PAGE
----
Trust the Big 3, as long as it’s not for big 3’s

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Former Minnesota Timberwolves guard Jimmy Butler (23) battles for position against Sacramento Kings guard Buddy Hield (24) during a game in Sacramento on Friday, Nov. 9. (Steve Yeater/AP)

Former Minnesota Timberwolves guard Jimmy Butler (23) battles for position against Sacramento Kings guard Buddy Hield (24) during a game in Sacramento on Friday, Nov. 9. (Steve Yeater/AP)

As of yesterday, the NBA’s most recent blockbuster trade became official, and Jimmy Butler is now a part of the process. The league’s saltiest superstar is most likely on his way to more wins and more smiles, and, surprisingly, less 3-point shooting. With Robert Covington and Dario Saric on their way to frigid Minnesota weather and Jimmy Buckets coming to greener (less snowy?) pastures, let’s take a look at how this trade may play out for both sides.

The Big, Bad Wolf is Gone

Much to the relief of Karl-Anthony Towns, Butler’s competitive fire and shot attempts are gone, and reinforcements that complement his game are on the way. In the three games Towns has played this season without Butler, he has averaged 26.3 points and 11 rebounds per game on 56.5 percent shooting from the field and 50 percent from the 3-point line. In the games he’s played with Butler, he’s cleared 26 points only once and 11 rebounds only four times. Towns will now (hopefully) assume control of the Timberwolves as the team’s leader and offensive focal point, a role he looked great in when he averaged over 25 points and 12 rebounds a game two seasons ago.

Enter Covington, an inconsistent 3-point shooter but most likely to be the best shooter on the team next to Towns. Covington’s defense will replace Butler’s, as he was named to the all-defensive first team a season ago, and that along with his shooting should make his fit seamless in Minnesota.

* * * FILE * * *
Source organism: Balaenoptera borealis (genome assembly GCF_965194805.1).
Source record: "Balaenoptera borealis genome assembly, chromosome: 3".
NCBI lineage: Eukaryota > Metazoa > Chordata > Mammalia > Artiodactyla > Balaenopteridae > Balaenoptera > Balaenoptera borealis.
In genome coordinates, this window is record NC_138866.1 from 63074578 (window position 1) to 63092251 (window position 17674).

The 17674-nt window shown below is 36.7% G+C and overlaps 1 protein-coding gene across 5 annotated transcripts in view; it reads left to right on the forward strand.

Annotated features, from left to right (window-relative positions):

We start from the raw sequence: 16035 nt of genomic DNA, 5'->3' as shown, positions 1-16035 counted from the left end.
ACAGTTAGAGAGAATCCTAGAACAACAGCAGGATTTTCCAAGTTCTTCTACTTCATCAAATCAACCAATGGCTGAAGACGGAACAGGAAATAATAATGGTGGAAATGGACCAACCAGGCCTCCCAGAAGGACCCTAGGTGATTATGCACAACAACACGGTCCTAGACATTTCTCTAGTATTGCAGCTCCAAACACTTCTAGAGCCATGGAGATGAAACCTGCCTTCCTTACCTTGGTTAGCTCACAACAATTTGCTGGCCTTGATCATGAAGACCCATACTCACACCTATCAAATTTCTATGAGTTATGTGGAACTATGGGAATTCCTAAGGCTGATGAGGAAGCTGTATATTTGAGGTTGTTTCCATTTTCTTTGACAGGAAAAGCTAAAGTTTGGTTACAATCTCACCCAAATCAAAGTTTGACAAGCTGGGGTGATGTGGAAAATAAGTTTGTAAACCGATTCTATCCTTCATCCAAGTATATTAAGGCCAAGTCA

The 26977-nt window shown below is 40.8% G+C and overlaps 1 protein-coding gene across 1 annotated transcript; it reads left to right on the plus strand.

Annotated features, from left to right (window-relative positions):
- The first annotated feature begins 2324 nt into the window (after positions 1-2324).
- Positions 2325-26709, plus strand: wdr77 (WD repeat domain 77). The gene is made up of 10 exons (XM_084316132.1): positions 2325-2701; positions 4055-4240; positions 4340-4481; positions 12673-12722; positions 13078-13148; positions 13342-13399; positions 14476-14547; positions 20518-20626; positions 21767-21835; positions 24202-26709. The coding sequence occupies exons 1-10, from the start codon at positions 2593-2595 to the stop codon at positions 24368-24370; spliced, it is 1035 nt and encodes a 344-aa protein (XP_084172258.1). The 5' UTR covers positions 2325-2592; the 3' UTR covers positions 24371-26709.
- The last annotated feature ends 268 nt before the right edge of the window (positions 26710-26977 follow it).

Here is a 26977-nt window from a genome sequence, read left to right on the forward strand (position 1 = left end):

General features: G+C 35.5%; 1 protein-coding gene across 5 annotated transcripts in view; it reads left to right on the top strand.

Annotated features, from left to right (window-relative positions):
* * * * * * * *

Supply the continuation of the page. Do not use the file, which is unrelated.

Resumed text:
Saric is even more inconsistent from the three-point line than Covington, but he is only 24 years old and has potential as a playmaker and solid role-player. While the Timberwolves didn’t get a crazy haul in return for Butler’s services, they may have done addition by subtraction in unloading Butler and empowering Towns.

Smile Hinkie, You Did It

In 2013, Sam Hinkie dealt Jrue Holiday on the night of his first draft as the Philadelphia 76er’s GM, kicking off what would later be called, “The Process.” They tanked and tanked and tanked, Hinkie resigned and became a legend to those who cry “Trust the Process” and now the Sixers, five years later, are reaping the benefits of Hinkie’s vision.

The Sixers have an MVP candidate in Joel Embiid, last season’s rookie of the year Ben Simmons, and now add Jimmy Buckets, a top-20 player in the league who dominates on both sides of the ball. The Sixers may have three players on the All-Star team this year, but maybe one or two players that shoot even league average from distance. Combine that with last year’s No. 1 pick Markelle Fultz’s early struggles and confidence issues that he’s had before playing with Butler, and this team has problematic potential.

This is why I don’t see them moving up from fourth in the east over the Bucks, Raptors and Celtics. Their talent alone should be able to carry them to plenty of victories, and will be hugely beneficial in the playoffs when star players are often needed to win games, but the personalities may clash unless Embiid’s goofiness rubs off on everybody.

Well worth the gamble though, and the Sixers are now a favorite to sign Butler in the offseason. This is a deal that made sense for both teams, although I still think the Timberwolves could’ve gotten more.


Zac Lane is a campus correspondent for The Daily Campus. He can be reached via email at zac.lane@uconn.edu.

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